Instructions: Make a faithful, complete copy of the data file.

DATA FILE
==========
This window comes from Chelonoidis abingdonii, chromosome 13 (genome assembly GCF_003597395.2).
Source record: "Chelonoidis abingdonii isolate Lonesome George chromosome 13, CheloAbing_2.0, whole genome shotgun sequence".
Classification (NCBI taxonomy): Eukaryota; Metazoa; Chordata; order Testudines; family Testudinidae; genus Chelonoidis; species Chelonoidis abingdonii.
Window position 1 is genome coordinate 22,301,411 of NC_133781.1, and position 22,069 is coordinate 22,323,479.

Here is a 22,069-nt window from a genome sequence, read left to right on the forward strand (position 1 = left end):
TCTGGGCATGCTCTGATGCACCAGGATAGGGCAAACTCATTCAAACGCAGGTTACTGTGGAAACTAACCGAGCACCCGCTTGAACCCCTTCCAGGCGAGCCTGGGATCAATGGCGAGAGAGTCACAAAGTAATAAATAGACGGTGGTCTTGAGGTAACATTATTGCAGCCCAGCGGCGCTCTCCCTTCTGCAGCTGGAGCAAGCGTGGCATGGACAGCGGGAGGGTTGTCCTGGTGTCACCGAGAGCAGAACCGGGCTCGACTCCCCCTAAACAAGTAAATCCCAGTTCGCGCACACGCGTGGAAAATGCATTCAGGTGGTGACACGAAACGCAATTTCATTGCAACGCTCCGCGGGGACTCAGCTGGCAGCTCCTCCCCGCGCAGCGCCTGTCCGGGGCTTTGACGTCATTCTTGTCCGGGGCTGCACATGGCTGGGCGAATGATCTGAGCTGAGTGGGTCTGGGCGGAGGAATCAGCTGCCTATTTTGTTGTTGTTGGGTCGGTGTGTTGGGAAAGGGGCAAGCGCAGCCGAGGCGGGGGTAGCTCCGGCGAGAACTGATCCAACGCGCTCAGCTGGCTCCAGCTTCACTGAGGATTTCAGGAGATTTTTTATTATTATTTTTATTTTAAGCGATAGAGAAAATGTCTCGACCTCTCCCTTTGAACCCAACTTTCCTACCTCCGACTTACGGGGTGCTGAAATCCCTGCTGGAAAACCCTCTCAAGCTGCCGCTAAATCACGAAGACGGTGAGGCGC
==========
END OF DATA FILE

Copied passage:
This window comes from Chelonoidis abingdonii, chromosome 13 (genome assembly GCF_003597395.2).
Source record: "Chelonoidis abingdonii isolate Lonesome George chromosome 13, CheloAbing_2.0, whole genome shotgun sequence".
Classification (NCBI taxonomy): Eukaryota; Metazoa; Chordata; order Testudines; family Testudinidae; genus Chelonoidis; species Chelonoidis abingdonii.
Window position 1 is genome coordinate 22,301,411 of NC_133781.1, and position 22,069 is coordinate 22,323,479.

Here is a 22,069-nt window from a genome sequence, read left to right on the forward strand (position 1 = left end):
TCTGGGCATGCTCTGATGCACCAGGATAGGGCAAACTCATTCAAACGCAGGTTACTGTGGAAACTAACCGAGCACCCGCTTGAACCCCTTCCAGGCGAGCCTGGGATCAATGGCGAGAGAGTCACAAAGTAATAAATAGACGGTGGTCTTGAGGTAACATTATTGCAGCCCAGCGGCGCTCTCCCTTCTGCAGCTGGAGCAAGCGTGGCATGGACAGCGGGAGGGTTGTCCTGGTGTCACCGAGAGCAGAACCGGGCTCGACTCCCCCTAAACAAGTAAATCCCAGTTCGCGCACACGCGTGGAAAATGCATTCAGGTGGTGACACGAAACGCAATTTCATTGCAACGCTCCGCGGGGACTCAGCTGGCAGCTCCTCCCCGCGCAGCGCCTGTCCGGGGCTTTGACGTCATTCTTGTCCGGGGCTGCACATGGCTGGGCGAATGATCTGAGCTGAGTGGGTCTGGGCGGAGGAATCAGCTGCCTATTTTGTTGTTGTTGGGTCGGTGTGTTGGGAAAGGGGCAAGCGCAGCCGAGGCGGGGGTAGCTCCGGCGAGAACTGATCCAACGCGCTCAGCTGGCTCCAGCTTCACTGAGGATTTCAGGAGATTTTTTATTATTATTTTTATTTTAAGCGATAGAGAAAATGTCTCGACCTCTCCCTTTGAACCCAACTTTCCTACCTCCGACTTACGGGGTGCTGAAATCCCTGCTGGAAAACCCTCTCAAGCTGCCGCTAAATCACGAAGACGGTGAGGCGC